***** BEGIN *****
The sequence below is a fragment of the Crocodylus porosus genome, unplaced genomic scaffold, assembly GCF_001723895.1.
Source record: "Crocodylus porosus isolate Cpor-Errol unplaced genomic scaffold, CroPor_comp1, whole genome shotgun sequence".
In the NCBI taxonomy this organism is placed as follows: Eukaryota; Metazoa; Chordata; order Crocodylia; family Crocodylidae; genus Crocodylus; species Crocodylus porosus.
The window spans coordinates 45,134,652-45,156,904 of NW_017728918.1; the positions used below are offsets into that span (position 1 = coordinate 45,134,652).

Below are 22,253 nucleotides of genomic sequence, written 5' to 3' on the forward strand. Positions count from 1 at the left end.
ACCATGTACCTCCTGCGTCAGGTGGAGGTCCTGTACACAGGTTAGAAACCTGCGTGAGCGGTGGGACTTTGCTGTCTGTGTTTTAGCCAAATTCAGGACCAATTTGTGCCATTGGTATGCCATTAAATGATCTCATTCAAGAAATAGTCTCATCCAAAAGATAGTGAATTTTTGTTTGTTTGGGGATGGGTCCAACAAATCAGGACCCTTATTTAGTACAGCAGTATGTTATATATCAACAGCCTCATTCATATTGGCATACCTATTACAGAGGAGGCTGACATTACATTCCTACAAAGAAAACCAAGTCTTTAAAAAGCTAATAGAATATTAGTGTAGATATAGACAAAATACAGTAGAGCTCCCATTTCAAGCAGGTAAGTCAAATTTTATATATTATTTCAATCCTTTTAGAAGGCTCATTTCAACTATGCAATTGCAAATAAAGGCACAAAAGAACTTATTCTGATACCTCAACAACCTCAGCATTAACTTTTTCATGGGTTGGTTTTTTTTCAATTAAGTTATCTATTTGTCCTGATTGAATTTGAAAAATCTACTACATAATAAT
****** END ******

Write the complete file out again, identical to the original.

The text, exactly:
The sequence below is a fragment of the Crocodylus porosus genome, unplaced genomic scaffold, assembly GCF_001723895.1.
Source record: "Crocodylus porosus isolate Cpor-Errol unplaced genomic scaffold, CroPor_comp1, whole genome shotgun sequence".
In the NCBI taxonomy this organism is placed as follows: Eukaryota; Metazoa; Chordata; order Crocodylia; family Crocodylidae; genus Crocodylus; species Crocodylus porosus.
The window spans coordinates 45,134,652-45,156,904 of NW_017728918.1; the positions used below are offsets into that span (position 1 = coordinate 45,134,652).

Below are 22,253 nucleotides of genomic sequence, written 5' to 3' on the forward strand. Positions count from 1 at the left end.
ACCATGTACCTCCTGCGTCAGGTGGAGGTCCTGTACACAGGTTAGAAACCTGCGTGAGCGGTGGGACTTTGCTGTCTGTGTTTTAGCCAAATTCAGGACCAATTTGTGCCATTGGTATGCCATTAAATGATCTCATTCAAGAAATAGTCTCATCCAAAAGATAGTGAATTTTTGTTTGTTTGGGGATGGGTCCAACAAATCAGGACCCTTATTTAGTACAGCAGTATGTTATATATCAACAGCCTCATTCATATTGGCATACCTATTACAGAGGAGGCTGACATTACATTCCTACAAAGAAAACCAAGTCTTTAAAAAGCTAATAGAATATTAGTGTAGATATAGACAAAATACAGTAGAGCTCCCATTTCAAGCAGGTAAGTCAAATTTTATATATTATTTCAATCCTTTTAGAAGGCTCATTTCAACTATGCAATTGCAAATAAAGGCACAAAAGAACTTATTCTGATACCTCAACAACCTCAGCATTAACTTTTTCATGGGTTGGTTTTTTTTCAATTAAGTTATCTATTTGTCCTGATTGAATTTGAAAAATCTACTACATAATAAT